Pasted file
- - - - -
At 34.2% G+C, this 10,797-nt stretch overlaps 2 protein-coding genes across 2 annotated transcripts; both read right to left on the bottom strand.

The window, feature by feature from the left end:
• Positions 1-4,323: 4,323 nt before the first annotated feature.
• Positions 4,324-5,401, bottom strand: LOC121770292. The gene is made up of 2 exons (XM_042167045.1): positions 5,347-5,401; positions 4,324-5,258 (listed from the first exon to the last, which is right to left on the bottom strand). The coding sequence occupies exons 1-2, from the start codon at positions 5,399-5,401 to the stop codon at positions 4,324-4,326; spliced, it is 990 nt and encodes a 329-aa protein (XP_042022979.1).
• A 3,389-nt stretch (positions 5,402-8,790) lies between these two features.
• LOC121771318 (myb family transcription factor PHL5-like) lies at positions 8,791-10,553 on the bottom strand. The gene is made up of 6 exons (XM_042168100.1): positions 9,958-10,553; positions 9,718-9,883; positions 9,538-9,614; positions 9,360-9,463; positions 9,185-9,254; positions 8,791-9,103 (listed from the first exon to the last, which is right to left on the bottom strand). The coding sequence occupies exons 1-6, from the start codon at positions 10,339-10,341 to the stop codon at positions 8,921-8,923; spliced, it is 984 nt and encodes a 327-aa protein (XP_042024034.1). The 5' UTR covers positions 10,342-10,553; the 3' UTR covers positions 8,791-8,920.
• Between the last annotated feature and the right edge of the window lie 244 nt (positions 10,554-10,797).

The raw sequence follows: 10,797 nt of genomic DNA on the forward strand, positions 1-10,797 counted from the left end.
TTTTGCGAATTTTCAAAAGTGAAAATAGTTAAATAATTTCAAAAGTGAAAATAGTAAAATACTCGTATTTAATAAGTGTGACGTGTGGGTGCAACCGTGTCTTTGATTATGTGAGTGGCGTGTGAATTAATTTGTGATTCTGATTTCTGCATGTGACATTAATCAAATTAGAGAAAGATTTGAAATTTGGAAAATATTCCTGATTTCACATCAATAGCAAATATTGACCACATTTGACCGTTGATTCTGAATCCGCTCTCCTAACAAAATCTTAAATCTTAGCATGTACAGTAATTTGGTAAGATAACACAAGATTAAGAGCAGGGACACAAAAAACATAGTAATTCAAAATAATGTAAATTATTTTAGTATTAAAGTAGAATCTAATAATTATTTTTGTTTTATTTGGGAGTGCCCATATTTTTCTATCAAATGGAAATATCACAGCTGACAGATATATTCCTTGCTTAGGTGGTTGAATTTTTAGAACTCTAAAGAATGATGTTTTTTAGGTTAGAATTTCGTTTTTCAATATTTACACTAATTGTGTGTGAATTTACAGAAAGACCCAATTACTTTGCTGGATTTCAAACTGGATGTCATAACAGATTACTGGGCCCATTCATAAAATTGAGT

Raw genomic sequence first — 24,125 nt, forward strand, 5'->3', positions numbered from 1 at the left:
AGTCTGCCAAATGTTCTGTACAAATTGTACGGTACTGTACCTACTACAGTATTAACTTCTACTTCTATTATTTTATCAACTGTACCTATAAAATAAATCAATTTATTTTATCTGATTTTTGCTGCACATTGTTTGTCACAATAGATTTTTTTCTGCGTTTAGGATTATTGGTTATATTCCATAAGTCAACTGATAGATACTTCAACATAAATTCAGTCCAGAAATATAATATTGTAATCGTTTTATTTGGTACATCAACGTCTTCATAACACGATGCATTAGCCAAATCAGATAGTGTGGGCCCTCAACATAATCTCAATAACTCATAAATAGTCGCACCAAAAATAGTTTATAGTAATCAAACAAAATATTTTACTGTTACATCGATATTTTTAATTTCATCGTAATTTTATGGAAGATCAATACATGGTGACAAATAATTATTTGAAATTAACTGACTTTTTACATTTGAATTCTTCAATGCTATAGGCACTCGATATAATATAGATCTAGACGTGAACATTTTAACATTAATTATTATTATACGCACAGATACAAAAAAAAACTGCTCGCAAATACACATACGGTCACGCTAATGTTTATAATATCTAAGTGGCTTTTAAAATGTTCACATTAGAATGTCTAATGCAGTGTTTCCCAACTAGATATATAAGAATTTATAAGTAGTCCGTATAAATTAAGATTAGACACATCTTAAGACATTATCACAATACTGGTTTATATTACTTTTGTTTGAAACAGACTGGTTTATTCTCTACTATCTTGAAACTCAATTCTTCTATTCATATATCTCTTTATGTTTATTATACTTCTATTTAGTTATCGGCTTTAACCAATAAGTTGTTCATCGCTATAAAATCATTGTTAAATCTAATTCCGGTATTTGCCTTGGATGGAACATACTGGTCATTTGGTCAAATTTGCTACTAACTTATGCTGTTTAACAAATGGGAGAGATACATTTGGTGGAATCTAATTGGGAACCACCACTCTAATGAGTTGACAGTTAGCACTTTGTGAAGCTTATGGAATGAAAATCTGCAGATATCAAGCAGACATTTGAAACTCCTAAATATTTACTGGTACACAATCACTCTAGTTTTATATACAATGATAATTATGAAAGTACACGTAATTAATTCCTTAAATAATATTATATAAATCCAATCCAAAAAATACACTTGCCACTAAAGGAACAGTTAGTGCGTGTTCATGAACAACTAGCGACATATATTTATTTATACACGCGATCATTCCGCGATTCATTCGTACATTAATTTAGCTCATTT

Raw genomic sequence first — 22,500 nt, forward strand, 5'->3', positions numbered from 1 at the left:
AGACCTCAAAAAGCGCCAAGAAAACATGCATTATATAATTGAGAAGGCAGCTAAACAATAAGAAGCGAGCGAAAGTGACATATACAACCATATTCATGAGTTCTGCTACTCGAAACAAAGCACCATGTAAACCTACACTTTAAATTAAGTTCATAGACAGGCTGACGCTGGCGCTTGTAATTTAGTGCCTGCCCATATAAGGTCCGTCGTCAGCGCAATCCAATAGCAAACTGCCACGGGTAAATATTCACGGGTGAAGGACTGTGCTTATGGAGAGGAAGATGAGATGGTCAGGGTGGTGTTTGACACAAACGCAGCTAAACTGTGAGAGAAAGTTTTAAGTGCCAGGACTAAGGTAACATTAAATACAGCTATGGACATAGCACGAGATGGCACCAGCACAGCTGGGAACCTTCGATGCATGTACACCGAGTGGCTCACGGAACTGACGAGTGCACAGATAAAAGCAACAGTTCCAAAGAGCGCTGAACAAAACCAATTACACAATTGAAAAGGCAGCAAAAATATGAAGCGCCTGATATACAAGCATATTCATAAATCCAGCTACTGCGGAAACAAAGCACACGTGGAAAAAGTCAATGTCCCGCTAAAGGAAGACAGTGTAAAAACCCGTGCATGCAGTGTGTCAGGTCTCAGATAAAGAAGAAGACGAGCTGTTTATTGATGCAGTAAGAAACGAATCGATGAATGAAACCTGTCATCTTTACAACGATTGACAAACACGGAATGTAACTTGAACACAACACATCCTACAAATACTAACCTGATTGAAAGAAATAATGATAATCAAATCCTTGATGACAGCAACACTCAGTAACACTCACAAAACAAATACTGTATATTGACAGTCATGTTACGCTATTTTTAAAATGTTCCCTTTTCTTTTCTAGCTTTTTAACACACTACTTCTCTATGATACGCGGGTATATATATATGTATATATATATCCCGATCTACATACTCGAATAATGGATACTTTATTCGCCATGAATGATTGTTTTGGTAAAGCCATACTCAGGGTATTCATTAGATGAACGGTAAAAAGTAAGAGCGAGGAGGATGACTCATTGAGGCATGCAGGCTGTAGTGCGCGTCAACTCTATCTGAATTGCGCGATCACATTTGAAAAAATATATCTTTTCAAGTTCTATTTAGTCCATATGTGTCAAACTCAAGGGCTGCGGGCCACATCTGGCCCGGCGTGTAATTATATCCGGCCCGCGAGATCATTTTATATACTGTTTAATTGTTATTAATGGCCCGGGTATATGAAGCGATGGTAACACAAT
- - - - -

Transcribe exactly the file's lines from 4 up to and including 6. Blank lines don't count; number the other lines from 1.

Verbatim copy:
• Positions 4,324-5,401, bottom strand: LOC121770292. The gene is made up of 2 exons (XM_042167045.1): positions 5,347-5,401; positions 4,324-5,258 (listed from the first exon to the last, which is right to left on the bottom strand). The coding sequence occupies exons 1-2, from the start codon at positions 5,399-5,401 to the stop codon at positions 4,324-4,326; spliced, it is 990 nt and encodes a 329-aa protein (XP_042022979.1).
• A 3,389-nt stretch (positions 5,402-8,790) lies between these two features.
• LOC121771318 (myb family transcription factor PHL5-like) lies at positions 8,791-10,553 on the bottom strand. The gene is made up of 6 exons (XM_042168100.1): positions 9,958-10,553; positions 9,718-9,883; positions 9,538-9,614; positions 9,360-9,463; positions 9,185-9,254; positions 8,791-9,103 (listed from the first exon to the last, which is right to left on the bottom strand). The coding sequence occupies exons 1-6, from the start codon at positions 10,339-10,341 to the stop codon at positions 8,921-8,923; spliced, it is 984 nt and encodes a 327-aa protein (XP_042024034.1). The 5' UTR covers positions 10,342-10,553; the 3' UTR covers positions 8,791-8,920.